BY JOE DORMAN
Happy Veteran’s Day! I had the opportunity to celebrate the holiday starting last Friday by helping honor our retired military at a ceremony in Elgin. We dedicated a new portion of their memorial and I spoke with several veterans and students who were present. I asked the students to thank those who have served our nation in the armed forces. Many of these students might someday be veterans and they will appreciate that sentiment when it is given to them in the future. It is important to remember the sacrifices of these men and women and show our thanks beyond the eleventh hour on the eleventh day of the eleventh month each year.
I joined the outcry last week by teachers and parents at the release of the scoring cards by the Governor and State Superintendent for Public Instruction for our schools. The A – F scoring system has been a mistake from the beginning. Weighted benchmarks that are biased are included in the grading system, along with punishments dictated by the State Department of Education to those schools not measuring up. This system is set up for many schools to fail, so I would rather we instead provide the necessary resources to better educate the students and see future success.
Programs such as this, along with the implementation of Common Core, the federal Race to the Top and No Child Left Behind, which were initiated by the United States Department of Education, are examples of mandates on our schools that are detrimental to overall school success. I support our teachers, administrators and everyone associated with our public schools that encourage students to achieve to the highest level of success possible. By pushing students to learn and exceed beyond their wildest dreams, these students will excel all the way from Kindergarten through high school and beyond. I also feel strongly about the need for pre-K programs where available, and post high school with college or career-technology certifications. I do not believe the A – F grading system is the way to go for our schools. I hope enough bipartisan leaders come together to find a way that satisfies both the need to reward successful schools and help the others reach their potential.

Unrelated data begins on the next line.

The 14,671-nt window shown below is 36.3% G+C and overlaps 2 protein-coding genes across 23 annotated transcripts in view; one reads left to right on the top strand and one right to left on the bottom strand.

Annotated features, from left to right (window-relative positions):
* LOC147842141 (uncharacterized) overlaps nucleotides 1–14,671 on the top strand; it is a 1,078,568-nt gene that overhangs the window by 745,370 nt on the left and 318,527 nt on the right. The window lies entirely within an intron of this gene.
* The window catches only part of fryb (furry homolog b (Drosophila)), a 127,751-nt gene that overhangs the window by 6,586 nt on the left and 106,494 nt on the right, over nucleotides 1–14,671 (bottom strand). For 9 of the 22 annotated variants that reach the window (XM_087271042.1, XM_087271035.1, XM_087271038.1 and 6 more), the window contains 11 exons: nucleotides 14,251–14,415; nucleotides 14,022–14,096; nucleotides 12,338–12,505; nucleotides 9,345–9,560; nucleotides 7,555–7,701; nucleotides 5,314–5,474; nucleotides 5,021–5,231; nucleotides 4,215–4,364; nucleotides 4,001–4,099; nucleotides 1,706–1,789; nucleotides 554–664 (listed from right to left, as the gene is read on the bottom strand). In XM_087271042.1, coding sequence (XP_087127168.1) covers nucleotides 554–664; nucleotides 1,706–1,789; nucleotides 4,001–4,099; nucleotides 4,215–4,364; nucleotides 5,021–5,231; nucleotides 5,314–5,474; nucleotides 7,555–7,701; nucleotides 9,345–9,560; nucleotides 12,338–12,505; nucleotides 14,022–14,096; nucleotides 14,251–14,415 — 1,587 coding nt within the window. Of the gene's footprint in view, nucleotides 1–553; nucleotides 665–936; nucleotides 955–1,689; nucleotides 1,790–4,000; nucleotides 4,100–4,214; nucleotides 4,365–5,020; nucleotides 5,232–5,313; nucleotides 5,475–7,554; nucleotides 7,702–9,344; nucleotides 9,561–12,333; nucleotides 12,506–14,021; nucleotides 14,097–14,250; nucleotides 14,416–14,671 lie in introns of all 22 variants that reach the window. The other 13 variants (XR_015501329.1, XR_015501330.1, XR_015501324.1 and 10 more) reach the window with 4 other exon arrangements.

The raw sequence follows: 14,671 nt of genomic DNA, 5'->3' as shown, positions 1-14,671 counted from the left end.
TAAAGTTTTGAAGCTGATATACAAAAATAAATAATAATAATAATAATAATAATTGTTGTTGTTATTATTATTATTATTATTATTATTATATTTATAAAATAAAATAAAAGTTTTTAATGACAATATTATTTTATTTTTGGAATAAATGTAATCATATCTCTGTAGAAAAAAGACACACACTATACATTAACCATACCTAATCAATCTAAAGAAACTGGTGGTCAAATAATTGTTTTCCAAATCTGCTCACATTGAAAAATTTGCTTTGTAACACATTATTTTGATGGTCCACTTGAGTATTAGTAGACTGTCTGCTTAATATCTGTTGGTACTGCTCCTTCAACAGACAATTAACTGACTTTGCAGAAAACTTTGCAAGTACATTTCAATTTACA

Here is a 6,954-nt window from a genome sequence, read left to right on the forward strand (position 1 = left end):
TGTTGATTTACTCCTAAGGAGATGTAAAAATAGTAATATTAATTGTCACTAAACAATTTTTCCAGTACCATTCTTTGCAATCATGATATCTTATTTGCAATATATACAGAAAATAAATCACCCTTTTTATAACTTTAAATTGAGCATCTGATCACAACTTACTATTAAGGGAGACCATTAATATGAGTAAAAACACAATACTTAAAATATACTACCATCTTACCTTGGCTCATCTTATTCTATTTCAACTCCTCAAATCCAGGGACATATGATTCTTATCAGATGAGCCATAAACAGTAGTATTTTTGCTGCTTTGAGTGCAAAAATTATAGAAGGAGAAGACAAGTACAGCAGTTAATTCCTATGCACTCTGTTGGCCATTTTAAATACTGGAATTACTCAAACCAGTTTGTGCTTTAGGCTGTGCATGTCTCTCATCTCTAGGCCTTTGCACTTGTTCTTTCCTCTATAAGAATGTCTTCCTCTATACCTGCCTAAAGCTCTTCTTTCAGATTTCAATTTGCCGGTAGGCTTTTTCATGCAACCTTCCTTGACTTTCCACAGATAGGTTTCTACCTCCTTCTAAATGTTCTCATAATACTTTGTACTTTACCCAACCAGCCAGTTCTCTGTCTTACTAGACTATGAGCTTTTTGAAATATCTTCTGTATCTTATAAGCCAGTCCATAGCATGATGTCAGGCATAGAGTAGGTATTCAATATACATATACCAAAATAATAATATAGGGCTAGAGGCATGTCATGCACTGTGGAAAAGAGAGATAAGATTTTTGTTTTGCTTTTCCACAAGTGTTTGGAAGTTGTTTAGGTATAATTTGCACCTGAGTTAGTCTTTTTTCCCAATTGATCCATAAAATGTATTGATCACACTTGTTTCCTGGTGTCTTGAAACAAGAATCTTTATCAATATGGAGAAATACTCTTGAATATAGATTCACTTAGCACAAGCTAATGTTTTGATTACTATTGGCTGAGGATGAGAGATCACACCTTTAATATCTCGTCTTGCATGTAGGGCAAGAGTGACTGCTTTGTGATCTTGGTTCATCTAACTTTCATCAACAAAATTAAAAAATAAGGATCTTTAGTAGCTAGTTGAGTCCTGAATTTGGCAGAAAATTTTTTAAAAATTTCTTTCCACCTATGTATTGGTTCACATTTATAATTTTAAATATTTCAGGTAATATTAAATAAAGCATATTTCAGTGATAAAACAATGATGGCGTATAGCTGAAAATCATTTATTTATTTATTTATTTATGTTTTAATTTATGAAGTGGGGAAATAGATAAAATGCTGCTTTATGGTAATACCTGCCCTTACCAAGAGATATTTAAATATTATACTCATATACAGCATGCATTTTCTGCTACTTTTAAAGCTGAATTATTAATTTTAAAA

The slippery slope of grading schools is a continued initiative to move beyond that and attempt to grade teachers. For years we have heard the discussion of merit pay for educators as a way to implement a pay raise. This sounds like a wonderful idea on the surface as a way to reward the good teachers and encourage the bad ones to leave, but the reality goes much deeper. The program sought by the Governor and her allies in the legislature is not set up to fairly evaluate the teacher. Competitive salaries for teachers will help attract better educators, not an unfair grading system.
Many of these ideas have good intentions, but we know about the road and paving it with good intentions. If we want to do right by our students, we should get out of the testing of school districts and of teachers and simply allow them to do their jobs and let the local school boards drive towards higher standards through the accountability to their local school district voters.
On a final note, Take Shelter Oklahoma kicked off their “Get Your Twenty” campaign this past weekend in a first of its kind statewide telephone town hall discussion. More than 13,000 participants were on the phone call and more than 500 signatures pages were requested by volunteers. If you would like to “Get Your Twenty” for school storm shelters and increased school security, email TakeShelterOklahoma@gmail.com or visit www.TakeShelterOK.com for more information. As of Monday, we have 36 days remaining to collect the grand total of 160,000 signatures of registered Oklahoma voters. Several communities will have collection sites set up by local firefighters, teachers and other volunteers this upcoming weekend. Please check the Take Shelter Oklahoma page on Facebook for details or email us if you want to set up a collection site in your community.
It is an honor to represent your views at the State Capitol. If you wish to contact me to discuss one of these or other issues, I can be reached at my office in Oklahoma City toll-free at 1-800-522-8502, or directly at 1-405-557-7305. My email address is firstname.lastname@example.org at work. My mailing address is PO Box 559, Rush Springs, OK 73082, and my website is www.joedorman.com on the Internet. Thank you for taking the time to read this column, and I look forward to seeing you soon.